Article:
There are also plans drawn up by Owen Williams, of rather later date, showing final ADSes for a M1-M6-M5 itinerary and for a M1-M18-A1(M) itinerary. Both of these were designed to identify all the ahead and off destinations which should be signposted, and so come to some sort of agreement on rational grounds which could be defended to outsiders (including CSes and BRF correspondents) complaining about “their” town not being listed, or continuous signing not being provided for a destination already signed on the surface street system the logical route for which lay on the motorway. Don’t recall date for M1-M6-M5, but M1 to A1(M) was dated sometime in 1966. Both drawings were done by the same hand and showed junction numbers for the signs.
There is also correspondence with the BRF about a gore sign which was felt to be confusing. To rephrase it in today’s terminology, it appears the MOT was using a typical exit direction sign (EDS) as a supplementary EDS on the gore at a left-hand curve. The BRF person seemed to feel that the gore-mounted supplementary EDS would fool a driver into thinking that he was just approaching the exit when in fact he was driving past the gore, and would cause him to steer onto the hard shoulder at speed. (This concern appears to have been addressed by the Anderson committee’s recommendation to use a pointed sign—the kind later called a “flag sign”—at the gore, and by present practice of using a stack-type sign with arrow rather than a map-type sign with stub arms.)
Note: the person who wrote the defense of Kinneir’s signs for the Anderson committee in a MT 95 file looked at in one of the first two or three visits to the PRO this spring was Cobbe.
This file has much stuff which is worth photographing—especially the sign mock-ups, which are plentiful.
Signing the M1 was an Owen Williams project, it appears.
This file covers signing for the portion of M1 known as the Hendon Urban Motorway—broadly speaking, the portion between the southern terminus of the St Albans BP and the M1’s present southern terminus at the North Circular Road. This was a WS Atkins project. Important issues discussed in this file include:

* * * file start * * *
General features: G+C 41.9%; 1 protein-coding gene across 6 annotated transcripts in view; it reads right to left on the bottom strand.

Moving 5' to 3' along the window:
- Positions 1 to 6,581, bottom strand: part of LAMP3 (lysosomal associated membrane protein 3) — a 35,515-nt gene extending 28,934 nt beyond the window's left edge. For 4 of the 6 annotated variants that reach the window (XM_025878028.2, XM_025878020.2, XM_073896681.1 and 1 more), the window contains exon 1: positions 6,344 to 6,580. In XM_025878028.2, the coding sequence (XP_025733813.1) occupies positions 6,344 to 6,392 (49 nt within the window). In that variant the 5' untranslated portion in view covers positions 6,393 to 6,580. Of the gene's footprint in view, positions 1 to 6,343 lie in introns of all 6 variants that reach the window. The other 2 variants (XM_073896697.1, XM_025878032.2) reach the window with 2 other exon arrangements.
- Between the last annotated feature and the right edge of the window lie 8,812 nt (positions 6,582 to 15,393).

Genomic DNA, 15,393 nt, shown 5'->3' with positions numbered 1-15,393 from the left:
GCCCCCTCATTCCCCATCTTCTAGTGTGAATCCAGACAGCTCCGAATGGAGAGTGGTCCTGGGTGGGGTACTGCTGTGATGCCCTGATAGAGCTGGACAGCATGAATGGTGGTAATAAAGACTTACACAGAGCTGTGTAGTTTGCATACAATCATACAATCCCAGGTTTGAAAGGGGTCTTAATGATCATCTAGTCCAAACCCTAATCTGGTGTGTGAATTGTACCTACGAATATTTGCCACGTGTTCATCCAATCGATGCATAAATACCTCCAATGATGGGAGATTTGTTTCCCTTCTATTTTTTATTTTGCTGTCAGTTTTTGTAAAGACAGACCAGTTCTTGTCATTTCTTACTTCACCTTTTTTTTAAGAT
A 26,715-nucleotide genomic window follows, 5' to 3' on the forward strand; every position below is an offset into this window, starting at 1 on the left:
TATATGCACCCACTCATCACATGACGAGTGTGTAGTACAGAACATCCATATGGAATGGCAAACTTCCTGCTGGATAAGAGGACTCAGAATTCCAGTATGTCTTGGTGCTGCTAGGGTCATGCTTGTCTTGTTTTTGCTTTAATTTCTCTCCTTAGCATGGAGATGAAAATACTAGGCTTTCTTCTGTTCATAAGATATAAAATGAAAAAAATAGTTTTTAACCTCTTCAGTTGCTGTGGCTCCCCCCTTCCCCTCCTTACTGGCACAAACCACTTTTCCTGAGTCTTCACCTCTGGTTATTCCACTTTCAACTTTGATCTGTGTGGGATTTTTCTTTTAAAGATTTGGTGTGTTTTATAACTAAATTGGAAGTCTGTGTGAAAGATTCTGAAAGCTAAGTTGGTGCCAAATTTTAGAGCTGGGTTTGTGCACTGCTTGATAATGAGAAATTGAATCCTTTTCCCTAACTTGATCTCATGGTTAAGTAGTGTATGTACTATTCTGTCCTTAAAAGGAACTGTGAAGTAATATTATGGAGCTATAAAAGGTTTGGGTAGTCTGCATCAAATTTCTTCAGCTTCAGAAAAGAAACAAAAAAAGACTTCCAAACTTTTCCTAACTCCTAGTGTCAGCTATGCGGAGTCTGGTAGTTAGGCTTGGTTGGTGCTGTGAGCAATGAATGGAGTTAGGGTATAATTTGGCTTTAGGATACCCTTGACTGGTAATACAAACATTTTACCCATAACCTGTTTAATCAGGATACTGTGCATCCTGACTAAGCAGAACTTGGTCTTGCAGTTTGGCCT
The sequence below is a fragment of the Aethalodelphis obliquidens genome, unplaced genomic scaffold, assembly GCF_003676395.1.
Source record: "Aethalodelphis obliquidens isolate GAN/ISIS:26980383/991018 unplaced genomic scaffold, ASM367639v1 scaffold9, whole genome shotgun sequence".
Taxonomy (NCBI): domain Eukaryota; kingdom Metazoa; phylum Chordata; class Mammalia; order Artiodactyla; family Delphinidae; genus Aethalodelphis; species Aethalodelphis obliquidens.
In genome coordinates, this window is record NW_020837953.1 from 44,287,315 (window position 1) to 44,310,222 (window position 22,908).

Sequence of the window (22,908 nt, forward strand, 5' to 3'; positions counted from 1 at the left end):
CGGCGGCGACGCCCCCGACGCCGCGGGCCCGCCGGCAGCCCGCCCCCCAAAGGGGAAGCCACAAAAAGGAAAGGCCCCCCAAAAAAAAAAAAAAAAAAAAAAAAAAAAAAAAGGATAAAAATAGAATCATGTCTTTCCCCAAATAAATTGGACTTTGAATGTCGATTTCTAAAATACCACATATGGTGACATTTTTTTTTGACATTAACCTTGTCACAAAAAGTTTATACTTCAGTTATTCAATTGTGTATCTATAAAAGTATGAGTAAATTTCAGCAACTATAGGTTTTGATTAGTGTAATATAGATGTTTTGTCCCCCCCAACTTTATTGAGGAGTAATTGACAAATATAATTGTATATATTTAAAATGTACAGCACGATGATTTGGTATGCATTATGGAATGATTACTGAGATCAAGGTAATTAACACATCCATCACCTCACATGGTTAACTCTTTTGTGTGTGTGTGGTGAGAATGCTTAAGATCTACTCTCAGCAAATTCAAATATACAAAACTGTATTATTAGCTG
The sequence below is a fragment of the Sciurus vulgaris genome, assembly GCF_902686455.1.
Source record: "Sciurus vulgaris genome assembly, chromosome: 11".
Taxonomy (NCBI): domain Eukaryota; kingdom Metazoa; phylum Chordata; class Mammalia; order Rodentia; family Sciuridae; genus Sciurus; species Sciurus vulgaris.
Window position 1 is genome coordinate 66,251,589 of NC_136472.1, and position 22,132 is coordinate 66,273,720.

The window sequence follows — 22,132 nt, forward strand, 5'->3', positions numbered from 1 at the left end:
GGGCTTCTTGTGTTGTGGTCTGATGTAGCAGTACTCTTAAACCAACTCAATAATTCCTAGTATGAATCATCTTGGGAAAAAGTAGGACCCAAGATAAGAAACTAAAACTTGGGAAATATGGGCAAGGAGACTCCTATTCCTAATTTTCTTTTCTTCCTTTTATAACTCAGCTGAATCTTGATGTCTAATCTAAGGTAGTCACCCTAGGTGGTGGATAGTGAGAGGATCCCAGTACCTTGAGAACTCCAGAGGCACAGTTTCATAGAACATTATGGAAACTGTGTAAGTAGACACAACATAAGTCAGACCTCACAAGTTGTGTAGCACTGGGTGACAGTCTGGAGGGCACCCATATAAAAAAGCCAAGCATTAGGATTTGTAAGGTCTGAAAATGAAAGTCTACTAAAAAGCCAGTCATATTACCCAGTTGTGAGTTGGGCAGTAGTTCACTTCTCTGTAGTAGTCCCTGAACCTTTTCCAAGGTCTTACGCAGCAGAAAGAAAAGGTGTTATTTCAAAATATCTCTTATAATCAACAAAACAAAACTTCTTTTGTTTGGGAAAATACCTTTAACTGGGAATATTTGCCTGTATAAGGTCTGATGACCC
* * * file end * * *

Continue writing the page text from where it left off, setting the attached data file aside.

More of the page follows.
• At one point, the M1 had a temporary northern terminus which required high-speed traffic to exit onto a slip road of tight radius terminating at an urban AP road. Ergo, there is a press release from the Road Research Laboratory announcing an experiment with what eventually became the reduced advisory speed sign (diagram 500+whatever it is) in some locations in the South West. The RRL plan was to change the old pre-Worboys “BEND” signs to the Worboys design (without experimental supplementary plate), and see if that produced a reduction in crashes. (As full conversion to Worboys signs was an accepted principle, it appears that this work really belonged to the surveys carried out in the mid-1960’s to see if Worboys signs were widely comprehended.) Then the RRL would add the advisory speed plate at the persistent problem locations, to see if that worked. The RRL mentioned that the practice had already been tried in the US, Australia, and New Zealand, and that transport authorities in those countries had observed reductions in crashes. The press notice was dated 2/8/1966. The MOT wanted WS Atkins to specify that the advisory speed signs be used for the temporary slip roads on the Hendon urban motorway. In particular they wanted 40 MPH for a fairly tight slip road on a stretch of it signed at 50 MPH. They also wanted 25 and 30 MPH signs for tight slip roads on the 70 MPH portion. Interestingly, WS Atkins (at MOT’s request) furnished drawings for 70 MPH signs it proposed to install, although strictly speaking these should not have been necessary as the 70 MPH national motorway speed limit had gone through in the very early 1960’s (perhaps as late as 1965?) and most of this correspondence and work on the Hendon motorway appears to have been taking place around 1966-67. As part of the correspondence, the Ministry furnishes a very large (scale) drawing of the RRL’s experimental sign. This has exactly the same format as the MOT’s current A4 working drawings for traffic signs. However, on the sign itself, only the tile outlines of the letters are shown, with the corresponding letter for each tile written in small handwriting in the lower RH corner of each tile. The letters were not reproduced in the actual fonts required to be used. • There was also some discussion WRT junction numbers, specifically MOT telling WS Atkins that motorway junctions are to be numbered. Didn’t look at the correspondence too closely, so I didn’t get to check out any possible anomalies in assignment of junction numbers. • The file includes lots of single-sheet drawings of signs (similar to the A4 sign detail sheets I got from the M25 J25 Westbound Improvement people). Very few of these were pattern-accurate. • There are very few sign mock-ups. • Other than the advisory speed signs, signs used on the Hendon project apparently included primitive VMS with neon or flashers. Not sure about the specifics (or indeed whether I am confusing this with the older portion of the M1 in MT 95/384), but in at least one of the two M1 files (fractionally more probably the Hendon one), the MOT observes the neon variable speed limit signs used on the NJTP, and asks whether this might profitably be used in the UK.